The Baby, the Bathwater, and the Rest of Us
On Seinfeld, George’s father, the irascible Mr. Costanza, invents a holiday he calls Festivus, which, among other requirements, calls for an “airing of grievances.” As I travel through the Jewish Blogosphere, I often wonder if I am trapped in a Seinfeldian—er, make that a Costanzian—universe, where it is perpetually Festivus, a constant airing of grievances.
It was ever thus.
Jews have always aired their grievances; we—the Divinely named “stiff-necked people”—never were the grin-and-bear-it type. “We remember the fish we had in Egypt!” our forebears cried to Moses, days after being released from bondage. You’d think we’d have been happy to leave the fish behind with our captors. Indeed, the whole story of the wilderness is a litany of complaints. Even the unflappable Moses becomes unnerved.
Today’s complaints center around the perceived rigidity of Orthodox society, it’s foibles, it’s hypocrisies—both real and imagined. In truth, we have little to complain about. The bitter poverty that many of our ancestors experienced a century or two ago, deficiencies meant not mere discomfort, but starvation, are completely foreign to us. The anti-Semitism of yesteryear—not the vandalizing of tombstones, but the attack of living people: pogroms, rapes, beatings, murders—these are off our radar screen.
The critical soul, like nature, abhors a vacuum. So we find what to complain about. Despite our collective wealth; despite our historically unparalleled educational system; despite the social security networks we have put in place; despite our acceptance socially, economically, and politically by the non-Jewish society in which we live; despite the triumph of the Torah lifestyle in twentieth-century America, after having been wholly dismissed and ridiculed at the start of that century—lamrot hakol, despite it all, we find reason to complain.
Not that all our objections are illegitimate, but we must keep them in perspective.
It pains me deeply to see many of today’s youth shucking off the mantle of Torah, a mantle for which their grandparents sacrificed flesh and bone, for reasons that are, for the most part, unreasonable. If you believe everything you read on the blogs, it seems that a lot of kids today are fed up with the stiffness of the yeshiva system and the lack of satisfactory answers to legitimately perplexing questions.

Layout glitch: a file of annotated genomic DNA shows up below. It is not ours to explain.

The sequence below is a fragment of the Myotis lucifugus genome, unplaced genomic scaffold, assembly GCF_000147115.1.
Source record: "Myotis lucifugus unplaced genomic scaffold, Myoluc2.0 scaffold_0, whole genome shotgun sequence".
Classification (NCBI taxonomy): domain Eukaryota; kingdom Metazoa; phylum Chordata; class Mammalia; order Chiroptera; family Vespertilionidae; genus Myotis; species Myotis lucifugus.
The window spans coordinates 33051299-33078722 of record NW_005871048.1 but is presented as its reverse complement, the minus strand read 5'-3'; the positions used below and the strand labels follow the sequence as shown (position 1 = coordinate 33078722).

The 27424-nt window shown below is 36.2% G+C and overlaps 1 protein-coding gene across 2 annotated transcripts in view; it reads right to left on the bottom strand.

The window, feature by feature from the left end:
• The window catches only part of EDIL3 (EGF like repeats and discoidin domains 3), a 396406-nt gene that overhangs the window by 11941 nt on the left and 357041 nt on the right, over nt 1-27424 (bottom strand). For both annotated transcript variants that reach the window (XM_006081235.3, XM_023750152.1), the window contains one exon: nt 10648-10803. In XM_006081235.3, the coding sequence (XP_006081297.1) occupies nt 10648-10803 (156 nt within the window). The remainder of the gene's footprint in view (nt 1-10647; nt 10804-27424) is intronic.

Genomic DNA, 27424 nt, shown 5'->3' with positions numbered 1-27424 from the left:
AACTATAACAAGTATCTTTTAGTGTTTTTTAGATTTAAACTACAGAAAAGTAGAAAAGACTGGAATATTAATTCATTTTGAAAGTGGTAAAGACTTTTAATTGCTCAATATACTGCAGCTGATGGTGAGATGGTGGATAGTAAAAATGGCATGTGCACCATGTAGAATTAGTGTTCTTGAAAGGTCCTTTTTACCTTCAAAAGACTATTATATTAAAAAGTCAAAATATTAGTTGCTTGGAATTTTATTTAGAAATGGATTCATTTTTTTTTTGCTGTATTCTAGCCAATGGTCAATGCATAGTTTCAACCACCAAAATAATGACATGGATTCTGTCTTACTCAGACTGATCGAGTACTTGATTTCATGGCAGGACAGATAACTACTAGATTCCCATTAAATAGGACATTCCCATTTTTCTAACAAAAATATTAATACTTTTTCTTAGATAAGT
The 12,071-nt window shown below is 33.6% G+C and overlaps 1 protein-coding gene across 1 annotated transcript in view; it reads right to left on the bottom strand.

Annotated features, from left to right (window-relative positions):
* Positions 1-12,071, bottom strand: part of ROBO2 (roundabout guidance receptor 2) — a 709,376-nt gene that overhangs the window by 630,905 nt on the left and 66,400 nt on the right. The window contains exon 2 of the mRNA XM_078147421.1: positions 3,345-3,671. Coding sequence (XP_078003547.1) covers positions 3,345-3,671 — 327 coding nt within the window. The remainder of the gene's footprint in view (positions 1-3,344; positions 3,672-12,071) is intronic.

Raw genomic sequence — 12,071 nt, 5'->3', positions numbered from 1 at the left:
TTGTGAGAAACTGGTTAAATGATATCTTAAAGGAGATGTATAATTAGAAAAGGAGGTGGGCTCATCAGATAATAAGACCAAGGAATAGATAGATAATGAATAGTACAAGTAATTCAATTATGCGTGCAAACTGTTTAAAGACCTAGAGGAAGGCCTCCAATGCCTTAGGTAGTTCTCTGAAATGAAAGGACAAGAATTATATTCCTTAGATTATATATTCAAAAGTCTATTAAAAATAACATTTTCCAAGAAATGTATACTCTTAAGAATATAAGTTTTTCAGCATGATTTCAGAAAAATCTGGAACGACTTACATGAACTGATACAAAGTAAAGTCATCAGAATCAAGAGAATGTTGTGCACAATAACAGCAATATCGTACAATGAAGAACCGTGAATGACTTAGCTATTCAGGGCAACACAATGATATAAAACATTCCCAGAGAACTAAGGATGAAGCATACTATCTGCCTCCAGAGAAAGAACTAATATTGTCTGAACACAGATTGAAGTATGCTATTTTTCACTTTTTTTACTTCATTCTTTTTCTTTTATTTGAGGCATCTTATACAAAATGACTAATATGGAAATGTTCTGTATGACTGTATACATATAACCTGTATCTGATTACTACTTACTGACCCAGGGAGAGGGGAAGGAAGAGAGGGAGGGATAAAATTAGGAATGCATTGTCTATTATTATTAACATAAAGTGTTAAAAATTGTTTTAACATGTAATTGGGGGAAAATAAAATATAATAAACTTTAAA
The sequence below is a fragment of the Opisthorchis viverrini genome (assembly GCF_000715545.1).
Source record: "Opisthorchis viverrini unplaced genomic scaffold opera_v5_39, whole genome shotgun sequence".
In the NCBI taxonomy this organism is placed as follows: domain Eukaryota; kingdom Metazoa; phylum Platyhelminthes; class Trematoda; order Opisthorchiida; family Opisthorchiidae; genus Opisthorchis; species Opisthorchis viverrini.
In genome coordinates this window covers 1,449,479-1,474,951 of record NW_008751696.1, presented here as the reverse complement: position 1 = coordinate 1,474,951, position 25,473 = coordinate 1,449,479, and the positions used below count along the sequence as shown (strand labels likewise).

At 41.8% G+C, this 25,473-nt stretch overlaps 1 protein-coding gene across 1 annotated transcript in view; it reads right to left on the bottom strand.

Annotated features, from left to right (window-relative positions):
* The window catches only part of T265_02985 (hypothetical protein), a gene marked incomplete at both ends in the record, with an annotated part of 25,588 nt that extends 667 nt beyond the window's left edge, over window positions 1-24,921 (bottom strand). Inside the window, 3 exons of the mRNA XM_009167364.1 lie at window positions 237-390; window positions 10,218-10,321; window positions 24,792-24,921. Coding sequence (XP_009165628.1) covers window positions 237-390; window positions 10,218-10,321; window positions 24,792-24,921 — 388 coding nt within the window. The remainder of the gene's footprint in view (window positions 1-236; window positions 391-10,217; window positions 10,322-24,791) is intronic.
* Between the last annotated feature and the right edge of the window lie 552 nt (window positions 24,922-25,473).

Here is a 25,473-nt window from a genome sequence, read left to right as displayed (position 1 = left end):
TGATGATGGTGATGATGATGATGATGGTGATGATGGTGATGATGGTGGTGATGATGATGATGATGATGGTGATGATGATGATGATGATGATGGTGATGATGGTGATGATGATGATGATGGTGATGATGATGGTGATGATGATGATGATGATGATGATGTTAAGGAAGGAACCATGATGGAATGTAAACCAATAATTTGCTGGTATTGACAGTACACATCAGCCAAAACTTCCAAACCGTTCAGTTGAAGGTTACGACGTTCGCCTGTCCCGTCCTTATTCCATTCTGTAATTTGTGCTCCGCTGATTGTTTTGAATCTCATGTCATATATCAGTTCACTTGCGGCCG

But what is more astonishing is the reaction of these self-proclaimed “searching” youth. Lacking a sound answer to a troubling question, many will ride the question off into the sunset. If the rabbi can’t answer my question satisfactorily, they reason, then the question must be stronger than the answer. Ergo, I have found my way out of the confines of this religious stranglehold. I’ve stumped the Torah!
In reality, this track is intellectually dishonest. If you believe the rabbi to be the supreme know-it-all, the voice of Torah, and the interpreter of all its mysteries, then, by definition, his answer represents the complete, authentic Torah response. And if that is the case, like it or not, you must accept it as such.
If, on the other hand, you suspect that the rabbi is mistaken, or not fully knowledgeable in the matter, or lacking the means to understanding where you are coming from—then you admit that the Torah remains perfect and pristine, and does indeed possess your answer. It’s just that the rabbi does not. In this case—and 99 percent of the time, the underlying feeling of most youth is that it’s the rabbi who falls short—then the proper response is to toss out the rabbi, not the Torah.
In fact, such disappointment ought to stimulate a higher respect for, and a stronger commitment to, the Torah—as if to say: “Rabbi, your answer is shallow; it’s unreasonable. Surely, the holy, perfect Torah cannot be adequately represented by your inadequate analysis!”
And yet, that’s not the response. We toss out the Torah alongside the rabbi—the proverbial baby with the bathwater. Why is this? Again, it is the warped, intellectual dishonesty of the yeitzer hara, the product of an outsized desire to let oneself off the hook.
For some reason this is not what happens in the business world. Every year, thousands of businesses fail. Statistics show that four out of every five start-up businesses will not succeed. And yet, every year people take the plunge—they start new businesses. They take an idea, invest time and money, even go into debt, just to give it a try. And some people do this many times over. They never give up.
Because they believe in capitalism. They believe that they can become rich. Their business may have failed, but their faith in business never fails. Not once have I witnessed a failed businessman become a communist!
The verse in Mishlei tells us, “Im tevakshena kakesef, vechamatmonim techapsenah—If you seek it like silver, and like hidden treasure you search for it, then you will understand fear of G-d and find knowledge of the L-rd." If our quest for the ultimate jewel of Torah is unwavering, we wouldn’t let poor responses get in the way of our questions; we wouldn’t let poor teachers absolve our obligation to find the truth; we wouldn’t allow our baser desires to mask themselves as intellectual rigor.
We would, instead, search for and seek out satisfactory answers; we would pursue and promote rabbis who understood us at our own level; we would dig and dig in the minefield of Torah, knowing that all is contained therein, and carve for ourselves a unique niche in the bedrock of Sinai.